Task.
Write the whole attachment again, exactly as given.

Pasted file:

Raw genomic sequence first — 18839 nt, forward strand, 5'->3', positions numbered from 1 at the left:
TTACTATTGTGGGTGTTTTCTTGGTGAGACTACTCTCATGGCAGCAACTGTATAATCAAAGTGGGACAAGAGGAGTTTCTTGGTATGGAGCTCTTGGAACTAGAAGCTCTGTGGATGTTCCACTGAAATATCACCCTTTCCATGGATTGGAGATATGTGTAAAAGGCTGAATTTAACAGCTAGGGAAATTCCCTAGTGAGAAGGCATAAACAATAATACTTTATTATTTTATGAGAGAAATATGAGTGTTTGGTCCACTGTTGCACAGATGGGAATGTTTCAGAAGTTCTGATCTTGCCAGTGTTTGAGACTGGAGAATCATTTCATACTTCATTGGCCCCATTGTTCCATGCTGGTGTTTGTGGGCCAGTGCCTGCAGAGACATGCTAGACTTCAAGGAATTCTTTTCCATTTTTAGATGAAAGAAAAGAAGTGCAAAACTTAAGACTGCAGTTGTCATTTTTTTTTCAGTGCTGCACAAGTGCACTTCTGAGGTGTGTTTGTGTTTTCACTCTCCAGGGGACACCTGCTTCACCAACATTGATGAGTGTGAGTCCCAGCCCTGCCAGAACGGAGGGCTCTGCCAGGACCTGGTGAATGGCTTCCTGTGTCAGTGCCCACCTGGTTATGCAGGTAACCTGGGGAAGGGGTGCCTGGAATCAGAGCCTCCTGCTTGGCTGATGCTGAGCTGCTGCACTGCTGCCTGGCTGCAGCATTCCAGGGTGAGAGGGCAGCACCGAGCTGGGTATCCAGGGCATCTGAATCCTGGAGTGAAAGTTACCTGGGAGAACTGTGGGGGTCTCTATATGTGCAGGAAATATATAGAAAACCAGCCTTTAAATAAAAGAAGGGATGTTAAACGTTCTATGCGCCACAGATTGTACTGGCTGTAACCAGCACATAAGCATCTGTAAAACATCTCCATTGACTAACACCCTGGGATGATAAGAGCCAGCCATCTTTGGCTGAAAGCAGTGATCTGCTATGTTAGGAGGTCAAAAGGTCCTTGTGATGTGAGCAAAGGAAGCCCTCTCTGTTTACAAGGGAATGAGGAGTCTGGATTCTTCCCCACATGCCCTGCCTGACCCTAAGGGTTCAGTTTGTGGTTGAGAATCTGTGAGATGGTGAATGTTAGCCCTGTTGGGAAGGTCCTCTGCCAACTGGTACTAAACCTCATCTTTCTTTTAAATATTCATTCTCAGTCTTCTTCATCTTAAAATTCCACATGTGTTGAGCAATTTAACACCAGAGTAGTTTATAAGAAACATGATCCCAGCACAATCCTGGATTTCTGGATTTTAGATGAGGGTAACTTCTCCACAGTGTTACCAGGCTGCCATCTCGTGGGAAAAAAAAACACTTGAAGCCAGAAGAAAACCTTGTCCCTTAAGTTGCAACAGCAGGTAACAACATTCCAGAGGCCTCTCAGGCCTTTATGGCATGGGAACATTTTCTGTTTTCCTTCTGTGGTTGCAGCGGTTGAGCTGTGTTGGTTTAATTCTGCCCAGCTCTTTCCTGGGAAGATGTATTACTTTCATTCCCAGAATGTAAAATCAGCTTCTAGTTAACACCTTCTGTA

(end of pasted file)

Raw genomic sequence first — 18839 nt, forward strand, 5'->3', positions numbered from 1 at the left:
TTACTATTGTGGGTGTTTTCTTGGTGAGACTACTCTCATGGCAGCAACTGTATAATCAAAGTGGGACAAGAGGAGTTTCTTGGTATGGAGCTCTTGGAACTAGAAGCTCTGTGGATGTTCCACTGAAATATCACCCTTTCCATGGATTGGAGATATGTGTAAAAGGCTGAATTTAACAGCTAGGGAAATTCCCTAGTGAGAAGGCATAAACAATAATACTTTATTATTTTATGAGAGAAATATGAGTGTTTGGTCCACTGTTGCACAGATGGGAATGTTTCAGAAGTTCTGATCTTGCCAGTGTTTGAGACTGGAGAATCATTTCATACTTCATTGGCCCCATTGTTCCATGCTGGTGTTTGTGGGCCAGTGCCTGCAGAGACATGCTAGACTTCAAGGAATTCTTTTCCATTTTTAGATGAAAGAAAAGAAGTGCAAAACTTAAGACTGCAGTTGTCATTTTTTTTTCAGTGCTGCACAAGTGCACTTCTGAGGTGTGTTTGTGTTTTCACTCTCCAGGGGACACCTGCTTCACCAACATTGATGAGTGTGAGTCCCAGCCCTGCCAGAACGGAGGGCTCTGCCAGGACCTGGTGAATGGCTTCCTGTGTCAGTGCCCACCTGGTTATGCAGGTAACCTGGGGAAGGGGTGCCTGGAATCAGAGCCTCCTGCTTGGCTGATGCTGAGCTGCTGCACTGCTGCCTGGCTGCAGCATTCCAGGGTGAGAGGGCAGCACCGAGCTGGGTATCCAGGGCATCTGAATCCTGGAGTGAAAGTTACCTGGGAGAACTGTGGGGGTCTCTATATGTGCAGGAAATATATAGAAAACCAGCCTTTAAATAAAAGAAGGGATGTTAAACGTTCTATGCGCCACAGATTGTACTGGCTGTAACCAGCACATAAGCATCTGTAAAACATCTCCATTGACTAACACCCTGGGATGATAAGAGCCAGCCATCTTTGGCTGAAAGCAGTGATCTGCTATGTTAGGAGGTCAAAAGGTCCTTGTGATGTGAGCAAAGGAAGCCCTCTCTGTTTACAAGGGAATGAGGAGTCTGGATTCTTCCCCACATGCCCTGCCTGACCCTAAGGGTTCAGTTTGTGGTTGAGAATCTGTGAGATGGTGAATGTTAGCCCTGTTGGGAAGGTCCTCTGCCAACTGGTACTAAACCTCATCTTTCTTTTAAATATTCATTCTCAGTCTTCTTCATCTTAAAATTCCACATGTGTTGAGCAATTTAACACCAGAGTAGTTTATAAGAAACATGATCCCAGCACAATCCTGGATTTCTGGATTTTAGATGAGGGTAACTTCTCCACAGTGTTACCAGGCTGCCATCTCGTGGGAAAAAAAAACACTTGAAGCCAGAAGAAAACCTTGTCCCTTAAGTTGCAACAGCAGGTAACAACATTCCAGAGGCCTCTCAGGCCTTTATGGCATGGGAACATTTTCTGTTTTCCTTCTGTGGTTGCAGCGGTTGAGCTGTGTTGGTTTAATTCTGCCCAGCTCTTTCCTGGGAAGATGTATTACTTTCATTCCCAGAATGTAAAATCAGCTTCTAGTTAACACCTTCTGTA